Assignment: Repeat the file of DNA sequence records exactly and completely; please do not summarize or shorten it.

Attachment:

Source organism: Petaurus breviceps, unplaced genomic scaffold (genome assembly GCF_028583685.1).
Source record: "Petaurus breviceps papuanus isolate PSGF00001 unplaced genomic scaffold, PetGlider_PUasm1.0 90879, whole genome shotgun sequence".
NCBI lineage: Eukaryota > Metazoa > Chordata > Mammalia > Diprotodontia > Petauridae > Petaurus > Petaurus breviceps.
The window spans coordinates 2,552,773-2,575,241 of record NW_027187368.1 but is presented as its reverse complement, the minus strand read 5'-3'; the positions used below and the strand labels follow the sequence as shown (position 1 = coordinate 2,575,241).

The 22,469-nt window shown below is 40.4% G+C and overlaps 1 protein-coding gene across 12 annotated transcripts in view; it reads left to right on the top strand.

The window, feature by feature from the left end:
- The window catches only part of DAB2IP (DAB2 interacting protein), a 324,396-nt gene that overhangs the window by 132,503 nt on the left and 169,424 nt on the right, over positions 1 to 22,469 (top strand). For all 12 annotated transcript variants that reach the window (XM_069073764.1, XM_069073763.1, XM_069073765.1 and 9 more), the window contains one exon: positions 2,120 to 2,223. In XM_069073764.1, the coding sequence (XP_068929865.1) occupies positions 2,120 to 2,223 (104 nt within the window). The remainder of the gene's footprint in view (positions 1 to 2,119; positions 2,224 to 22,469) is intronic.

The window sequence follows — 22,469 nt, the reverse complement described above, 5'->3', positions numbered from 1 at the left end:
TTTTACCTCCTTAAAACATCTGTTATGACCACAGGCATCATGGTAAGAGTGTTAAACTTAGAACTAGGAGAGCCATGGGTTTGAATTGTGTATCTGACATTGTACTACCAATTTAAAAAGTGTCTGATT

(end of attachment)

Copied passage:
Source organism: Petaurus breviceps, unplaced genomic scaffold (genome assembly GCF_028583685.1).
Source record: "Petaurus breviceps papuanus isolate PSGF00001 unplaced genomic scaffold, PetGlider_PUasm1.0 90879, whole genome shotgun sequence".
NCBI lineage: Eukaryota > Metazoa > Chordata > Mammalia > Diprotodontia > Petauridae > Petaurus > Petaurus breviceps.
The window spans coordinates 2,552,773-2,575,241 of record NW_027187368.1 but is presented as its reverse complement, the minus strand read 5'-3'; the positions used below and the strand labels follow the sequence as shown (position 1 = coordinate 2,575,241).

The 22,469-nt window shown below is 40.4% G+C and overlaps 1 protein-coding gene across 12 annotated transcripts in view; it reads left to right on the top strand.

The window, feature by feature from the left end:
- The window catches only part of DAB2IP (DAB2 interacting protein), a 324,396-nt gene that overhangs the window by 132,503 nt on the left and 169,424 nt on the right, over positions 1 to 22,469 (top strand). For all 12 annotated transcript variants that reach the window (XM_069073764.1, XM_069073763.1, XM_069073765.1 and 9 more), the window contains one exon: positions 2,120 to 2,223. In XM_069073764.1, the coding sequence (XP_068929865.1) occupies positions 2,120 to 2,223 (104 nt within the window). The remainder of the gene's footprint in view (positions 1 to 2,119; positions 2,224 to 22,469) is intronic.

The window sequence follows — 22,469 nt, the reverse complement described above, 5'->3', positions numbered from 1 at the left end:
TTTTACCTCCTTAAAACATCTGTTATGACCACAGGCATCATGGTAAGAGTGTTAAACTTAGAACTAGGAGAGCCATGGGTTTGAATTGTGTATCTGACATTGTACTACCAATTTAAAAAGTGTCTGATT